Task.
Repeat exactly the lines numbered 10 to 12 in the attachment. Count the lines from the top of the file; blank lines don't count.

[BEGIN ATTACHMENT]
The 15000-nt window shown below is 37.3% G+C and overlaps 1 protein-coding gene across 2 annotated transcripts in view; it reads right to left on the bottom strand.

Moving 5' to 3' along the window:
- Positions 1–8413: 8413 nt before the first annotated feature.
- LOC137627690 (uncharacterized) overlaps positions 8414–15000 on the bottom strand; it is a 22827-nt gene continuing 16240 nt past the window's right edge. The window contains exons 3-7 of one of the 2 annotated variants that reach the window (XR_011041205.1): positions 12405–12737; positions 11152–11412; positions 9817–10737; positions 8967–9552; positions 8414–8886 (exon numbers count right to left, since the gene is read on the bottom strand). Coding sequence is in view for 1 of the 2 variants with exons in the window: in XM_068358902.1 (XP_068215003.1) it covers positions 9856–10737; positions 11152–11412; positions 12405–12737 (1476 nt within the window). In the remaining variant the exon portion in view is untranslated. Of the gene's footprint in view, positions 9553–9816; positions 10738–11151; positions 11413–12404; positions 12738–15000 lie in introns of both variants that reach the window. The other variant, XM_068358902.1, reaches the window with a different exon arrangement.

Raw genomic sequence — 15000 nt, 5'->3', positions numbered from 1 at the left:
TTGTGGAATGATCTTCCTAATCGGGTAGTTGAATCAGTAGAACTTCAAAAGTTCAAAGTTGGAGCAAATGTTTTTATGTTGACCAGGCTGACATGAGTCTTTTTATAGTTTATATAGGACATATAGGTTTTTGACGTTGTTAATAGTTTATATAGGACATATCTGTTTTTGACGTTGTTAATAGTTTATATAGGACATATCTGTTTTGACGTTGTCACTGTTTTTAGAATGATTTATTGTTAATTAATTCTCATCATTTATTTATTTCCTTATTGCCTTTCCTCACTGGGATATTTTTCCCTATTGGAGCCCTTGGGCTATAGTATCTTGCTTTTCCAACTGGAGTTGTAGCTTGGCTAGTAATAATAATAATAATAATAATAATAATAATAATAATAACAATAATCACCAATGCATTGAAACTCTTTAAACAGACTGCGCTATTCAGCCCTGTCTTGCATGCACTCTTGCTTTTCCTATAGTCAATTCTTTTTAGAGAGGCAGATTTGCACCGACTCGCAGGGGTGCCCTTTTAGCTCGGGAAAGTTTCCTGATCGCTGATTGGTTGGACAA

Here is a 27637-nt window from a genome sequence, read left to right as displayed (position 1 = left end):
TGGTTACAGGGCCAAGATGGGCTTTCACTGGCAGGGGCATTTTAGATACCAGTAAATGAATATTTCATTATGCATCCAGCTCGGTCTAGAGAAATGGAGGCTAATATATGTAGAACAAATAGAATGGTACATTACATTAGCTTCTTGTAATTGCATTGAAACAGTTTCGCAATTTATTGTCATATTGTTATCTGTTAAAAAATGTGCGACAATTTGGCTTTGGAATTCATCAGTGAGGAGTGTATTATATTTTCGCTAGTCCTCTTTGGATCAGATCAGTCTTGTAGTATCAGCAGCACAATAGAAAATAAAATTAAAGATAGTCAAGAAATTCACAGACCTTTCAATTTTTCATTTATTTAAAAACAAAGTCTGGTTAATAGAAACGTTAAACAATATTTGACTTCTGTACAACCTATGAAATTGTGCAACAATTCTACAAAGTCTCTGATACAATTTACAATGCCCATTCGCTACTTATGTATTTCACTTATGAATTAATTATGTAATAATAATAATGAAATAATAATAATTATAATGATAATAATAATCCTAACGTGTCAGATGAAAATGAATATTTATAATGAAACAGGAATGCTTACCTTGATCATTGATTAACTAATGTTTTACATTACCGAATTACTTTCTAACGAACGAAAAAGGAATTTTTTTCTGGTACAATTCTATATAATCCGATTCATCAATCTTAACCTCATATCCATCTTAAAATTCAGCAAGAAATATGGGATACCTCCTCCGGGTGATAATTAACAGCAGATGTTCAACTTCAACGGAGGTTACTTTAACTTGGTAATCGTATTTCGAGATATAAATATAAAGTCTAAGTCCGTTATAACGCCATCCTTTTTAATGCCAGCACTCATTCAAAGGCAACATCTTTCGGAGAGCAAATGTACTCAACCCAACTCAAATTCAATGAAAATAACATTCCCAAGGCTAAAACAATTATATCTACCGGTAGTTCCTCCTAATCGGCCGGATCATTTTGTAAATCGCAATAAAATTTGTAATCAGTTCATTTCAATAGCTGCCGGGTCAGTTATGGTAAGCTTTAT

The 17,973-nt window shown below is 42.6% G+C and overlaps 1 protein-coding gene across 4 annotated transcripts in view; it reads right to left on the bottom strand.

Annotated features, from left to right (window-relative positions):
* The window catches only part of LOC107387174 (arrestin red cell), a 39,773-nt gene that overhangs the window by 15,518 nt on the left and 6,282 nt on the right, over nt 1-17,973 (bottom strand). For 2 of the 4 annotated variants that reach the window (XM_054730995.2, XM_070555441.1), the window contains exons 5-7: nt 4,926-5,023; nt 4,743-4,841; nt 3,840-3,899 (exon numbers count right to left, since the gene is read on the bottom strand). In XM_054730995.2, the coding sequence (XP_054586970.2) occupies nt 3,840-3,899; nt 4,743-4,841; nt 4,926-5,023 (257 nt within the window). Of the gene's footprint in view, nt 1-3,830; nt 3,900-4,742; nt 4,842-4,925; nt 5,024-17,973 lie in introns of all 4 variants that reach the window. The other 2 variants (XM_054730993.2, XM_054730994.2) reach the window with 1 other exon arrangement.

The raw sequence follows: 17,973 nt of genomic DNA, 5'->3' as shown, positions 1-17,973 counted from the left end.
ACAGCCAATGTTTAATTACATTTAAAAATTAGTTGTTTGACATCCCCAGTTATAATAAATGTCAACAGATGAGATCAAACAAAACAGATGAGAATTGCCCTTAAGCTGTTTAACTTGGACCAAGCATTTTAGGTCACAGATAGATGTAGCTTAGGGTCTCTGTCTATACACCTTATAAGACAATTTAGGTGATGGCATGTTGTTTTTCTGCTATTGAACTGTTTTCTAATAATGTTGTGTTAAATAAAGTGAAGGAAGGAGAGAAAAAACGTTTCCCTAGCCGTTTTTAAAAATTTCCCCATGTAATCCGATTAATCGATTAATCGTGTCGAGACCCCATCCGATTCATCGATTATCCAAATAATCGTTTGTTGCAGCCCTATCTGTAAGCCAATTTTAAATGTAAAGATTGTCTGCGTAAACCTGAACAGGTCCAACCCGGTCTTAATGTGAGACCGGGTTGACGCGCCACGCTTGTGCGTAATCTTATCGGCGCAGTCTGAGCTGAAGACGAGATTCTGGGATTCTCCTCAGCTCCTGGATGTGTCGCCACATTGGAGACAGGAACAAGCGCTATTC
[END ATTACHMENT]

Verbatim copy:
Annotated features, from left to right (window-relative positions):
* The window catches only part of LOC107387174 (arrestin red cell), a 39,773-nt gene that overhangs the window by 15,518 nt on the left and 6,282 nt on the right, over nt 1-17,973 (bottom strand). For 2 of the 4 annotated variants that reach the window (XM_054730995.2, XM_070555441.1), the window contains exons 5-7: nt 4,926-5,023; nt 4,743-4,841; nt 3,840-3,899 (exon numbers count right to left, since the gene is read on the bottom strand). In XM_054730995.2, the coding sequence (XP_054586970.2) occupies nt 3,840-3,899; nt 4,743-4,841; nt 4,926-5,023 (257 nt within the window). Of the gene's footprint in view, nt 1-3,830; nt 3,900-4,742; nt 4,842-4,925; nt 5,024-17,973 lie in introns of all 4 variants that reach the window. The other 2 variants (XM_054730993.2, XM_054730994.2) reach the window with 1 other exon arrangement.

The raw sequence follows: 17,973 nt of genomic DNA, 5'->3' as shown, positions 1-17,973 counted from the left end.